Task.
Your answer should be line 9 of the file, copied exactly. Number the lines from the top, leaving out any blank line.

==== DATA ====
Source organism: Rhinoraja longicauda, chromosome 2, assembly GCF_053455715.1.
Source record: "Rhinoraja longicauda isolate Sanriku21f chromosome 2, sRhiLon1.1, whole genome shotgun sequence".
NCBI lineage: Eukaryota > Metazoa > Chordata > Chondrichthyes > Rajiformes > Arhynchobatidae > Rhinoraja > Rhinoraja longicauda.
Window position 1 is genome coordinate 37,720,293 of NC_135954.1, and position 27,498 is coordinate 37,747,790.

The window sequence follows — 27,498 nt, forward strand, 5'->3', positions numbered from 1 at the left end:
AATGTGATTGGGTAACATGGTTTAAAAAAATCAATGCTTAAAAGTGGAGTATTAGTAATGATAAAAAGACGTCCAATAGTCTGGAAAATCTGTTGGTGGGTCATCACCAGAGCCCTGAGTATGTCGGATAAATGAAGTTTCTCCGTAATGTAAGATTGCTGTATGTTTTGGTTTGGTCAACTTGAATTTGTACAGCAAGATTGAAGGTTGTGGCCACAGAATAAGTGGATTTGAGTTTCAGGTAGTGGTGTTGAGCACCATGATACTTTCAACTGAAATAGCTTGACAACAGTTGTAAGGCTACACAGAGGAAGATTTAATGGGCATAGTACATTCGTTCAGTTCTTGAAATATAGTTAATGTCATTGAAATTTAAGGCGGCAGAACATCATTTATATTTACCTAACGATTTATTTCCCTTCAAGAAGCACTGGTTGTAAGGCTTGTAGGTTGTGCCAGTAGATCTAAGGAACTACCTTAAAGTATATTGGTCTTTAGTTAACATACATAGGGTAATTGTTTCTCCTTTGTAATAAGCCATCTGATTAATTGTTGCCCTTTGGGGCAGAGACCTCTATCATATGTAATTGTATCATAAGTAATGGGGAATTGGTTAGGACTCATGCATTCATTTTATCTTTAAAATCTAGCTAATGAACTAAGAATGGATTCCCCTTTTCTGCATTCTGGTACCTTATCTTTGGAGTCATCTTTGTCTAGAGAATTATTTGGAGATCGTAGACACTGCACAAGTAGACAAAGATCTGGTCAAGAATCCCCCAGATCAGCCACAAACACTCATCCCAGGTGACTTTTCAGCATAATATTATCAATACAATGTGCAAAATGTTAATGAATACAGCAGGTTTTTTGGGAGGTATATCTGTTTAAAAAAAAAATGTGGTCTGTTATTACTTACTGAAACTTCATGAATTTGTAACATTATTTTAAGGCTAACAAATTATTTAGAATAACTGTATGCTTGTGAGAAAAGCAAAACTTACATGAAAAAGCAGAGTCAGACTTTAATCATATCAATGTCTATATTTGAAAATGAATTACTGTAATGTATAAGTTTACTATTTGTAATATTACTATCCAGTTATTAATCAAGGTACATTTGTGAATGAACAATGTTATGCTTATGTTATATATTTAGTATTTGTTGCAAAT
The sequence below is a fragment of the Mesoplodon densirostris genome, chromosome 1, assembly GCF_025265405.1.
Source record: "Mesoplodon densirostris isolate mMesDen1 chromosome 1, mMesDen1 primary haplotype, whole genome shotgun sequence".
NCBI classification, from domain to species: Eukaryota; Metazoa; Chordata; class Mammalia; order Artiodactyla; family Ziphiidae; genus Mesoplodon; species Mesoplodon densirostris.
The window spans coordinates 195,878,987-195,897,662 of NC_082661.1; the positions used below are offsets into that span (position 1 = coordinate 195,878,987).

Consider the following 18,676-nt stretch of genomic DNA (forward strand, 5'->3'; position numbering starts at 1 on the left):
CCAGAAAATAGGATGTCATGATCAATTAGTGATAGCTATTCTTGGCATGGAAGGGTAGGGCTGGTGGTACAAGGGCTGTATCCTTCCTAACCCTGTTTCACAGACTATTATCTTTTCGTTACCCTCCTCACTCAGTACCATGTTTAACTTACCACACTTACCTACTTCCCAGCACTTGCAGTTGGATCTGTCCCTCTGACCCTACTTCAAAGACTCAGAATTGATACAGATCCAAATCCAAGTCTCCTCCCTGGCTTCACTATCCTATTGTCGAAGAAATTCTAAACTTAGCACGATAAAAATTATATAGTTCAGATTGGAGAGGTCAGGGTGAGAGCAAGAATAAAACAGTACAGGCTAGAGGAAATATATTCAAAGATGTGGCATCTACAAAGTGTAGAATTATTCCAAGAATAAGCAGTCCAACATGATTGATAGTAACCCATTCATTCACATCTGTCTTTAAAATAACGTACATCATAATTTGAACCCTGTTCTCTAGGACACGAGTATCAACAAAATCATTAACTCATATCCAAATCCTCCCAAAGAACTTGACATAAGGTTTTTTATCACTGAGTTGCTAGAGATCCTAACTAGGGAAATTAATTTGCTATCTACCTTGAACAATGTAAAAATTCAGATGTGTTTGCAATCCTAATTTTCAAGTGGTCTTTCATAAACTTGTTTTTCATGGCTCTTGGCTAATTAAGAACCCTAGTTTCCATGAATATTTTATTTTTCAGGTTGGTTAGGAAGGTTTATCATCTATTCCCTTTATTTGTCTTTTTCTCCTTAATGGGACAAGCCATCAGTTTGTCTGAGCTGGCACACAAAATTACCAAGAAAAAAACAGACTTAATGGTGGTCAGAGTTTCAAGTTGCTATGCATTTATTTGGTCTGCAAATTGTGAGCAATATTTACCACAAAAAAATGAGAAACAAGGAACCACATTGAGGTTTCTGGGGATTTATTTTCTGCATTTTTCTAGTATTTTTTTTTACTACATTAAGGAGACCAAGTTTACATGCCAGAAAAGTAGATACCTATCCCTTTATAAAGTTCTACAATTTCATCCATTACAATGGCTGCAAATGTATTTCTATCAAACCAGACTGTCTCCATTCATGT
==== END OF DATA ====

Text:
NCBI classification, from domain to species: Eukaryota; Metazoa; Chordata; class Mammalia; order Artiodactyla; family Ziphiidae; genus Mesoplodon; species Mesoplodon densirostris.